Everything You Missed From Fortune’s Most Powerful Women Issue: The Broadsheet

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Good morning, Broadsheet readers! It’s been one year since Christine Blasey Ford testified, Rent the Runway deals with operational chaos, and here’s everything from Fortune’s Most Powerful Women issue—all in one place. Have a terrific Monday. 

EVERYONE’S TALKING

– All MPW, all the time. All last week, we brought you the gradual rollout of everything from Fortune‘s annual Most Powerful Women issue of the magazine. Now, please forgive the over-promotion—it’s an exciting time for us!—but we thought you might want to see it all in one place. 

In case you missed it, below you can find all the MPW lists, from business to politics; the features, from Starbucks to Wall Street; and more (plus, read on for your usual Broadsheet news). It’s a powerful collection of journalism documenting the powerful women who control the fates of companies from Netflix to Old Navy. 

When you finish reading, never fear—MPW season isn’t over yet. In a few weeks, the Most Powerful Women Summit will kick off in Washington, D.C. You can take an early look at those details here

Thank you for reading along. We’re so thrilled to have you as part of our Broadsheet and MPW communities.

 Emma Hinchliffe
emma.hinchliffe@fortune.com
@_emmahinchliffe

THE MPW ISSUE

– The MPWs. The main event: 2019’s Most Powerful Women in Business list. From No. 1 Marillyn Hewson, Lockheed Martin CEO, to No. 50 Bank of America’s Anne Finucane and everyone in between, these are the women to know. Click through the list for video interviews with many of the honorees: Fortune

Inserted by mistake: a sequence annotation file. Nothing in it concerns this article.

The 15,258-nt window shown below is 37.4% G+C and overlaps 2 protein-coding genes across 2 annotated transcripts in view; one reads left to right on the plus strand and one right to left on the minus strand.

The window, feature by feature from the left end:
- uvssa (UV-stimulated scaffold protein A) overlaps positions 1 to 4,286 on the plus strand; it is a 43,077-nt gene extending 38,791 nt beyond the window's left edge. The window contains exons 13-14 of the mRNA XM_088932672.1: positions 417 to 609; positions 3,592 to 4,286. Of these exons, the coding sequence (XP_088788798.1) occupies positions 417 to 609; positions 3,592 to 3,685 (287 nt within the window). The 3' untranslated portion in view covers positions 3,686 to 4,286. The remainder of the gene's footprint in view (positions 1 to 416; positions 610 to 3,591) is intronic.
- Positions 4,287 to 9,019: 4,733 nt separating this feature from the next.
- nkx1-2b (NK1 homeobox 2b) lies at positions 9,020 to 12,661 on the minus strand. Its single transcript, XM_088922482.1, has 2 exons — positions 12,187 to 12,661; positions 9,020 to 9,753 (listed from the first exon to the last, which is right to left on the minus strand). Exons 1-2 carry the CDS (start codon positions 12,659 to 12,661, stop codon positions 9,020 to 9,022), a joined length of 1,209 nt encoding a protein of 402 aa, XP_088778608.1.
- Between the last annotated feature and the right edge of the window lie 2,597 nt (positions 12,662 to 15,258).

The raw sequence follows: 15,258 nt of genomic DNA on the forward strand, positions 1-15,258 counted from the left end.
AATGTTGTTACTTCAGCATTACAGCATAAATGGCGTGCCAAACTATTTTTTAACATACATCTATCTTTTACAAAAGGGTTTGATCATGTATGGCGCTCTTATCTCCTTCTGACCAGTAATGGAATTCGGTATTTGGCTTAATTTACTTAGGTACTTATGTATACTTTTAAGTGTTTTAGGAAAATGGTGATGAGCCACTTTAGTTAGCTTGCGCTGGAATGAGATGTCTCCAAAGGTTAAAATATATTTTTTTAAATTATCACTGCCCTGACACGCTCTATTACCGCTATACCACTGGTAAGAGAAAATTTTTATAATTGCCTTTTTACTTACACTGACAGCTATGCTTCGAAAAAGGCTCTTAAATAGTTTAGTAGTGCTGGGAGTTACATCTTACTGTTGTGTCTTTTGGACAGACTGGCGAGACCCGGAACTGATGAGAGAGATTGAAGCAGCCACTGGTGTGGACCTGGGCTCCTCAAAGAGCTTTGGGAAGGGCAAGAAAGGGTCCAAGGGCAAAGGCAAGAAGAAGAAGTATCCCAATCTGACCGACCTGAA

– Ones to watch. For some early intel on who might make the MPW list next year, look here. These 10 women, including newly installed Rite Aid CEO Heyward Donigan and Chase Consumer Banking CEO Thasunda Brown Duckett, are ones to watch. Fortune

– International edition. Want a global perspective? Then these are the 50 women to know. Our Most Powerful Women International list is led by Banco Santander executive chairman Ana Botín. These executives hail from 19 countries and every continent except Antarctica. Fortune

– Let’s get political. And for a political point of view, head here. These 25 women are among the most powerful in national politics—for their positions (ahem, Pelosi), the impact of their ideas, their effect on the national economy, and their status as not king- but queen-makers. by Emma Hinchliffe

– Are you still watching? The streaming wars are heating up—$4.99 Apple TV+, anyone?—and these are the executives on the front lines at Netflix. Former ABC Entertainment boss Channing Dungey, VP of original content Cindy Holland, whose time at Netflix dates back to its red-envelope days, and their colleagues are leading the streamer into battle. by Michal Lev-Ram

– Boys’ club. A decade ago, Wall Street seemed poised to put its first woman in the top job at a major bank. What happened? The women who almost made it to the corner office and the ones who are still trying tell the story of how the industry fell behind. It’s an evergreen tale, considering Wells Fargo kept the glass ceiling intact last week. by Claire Zillman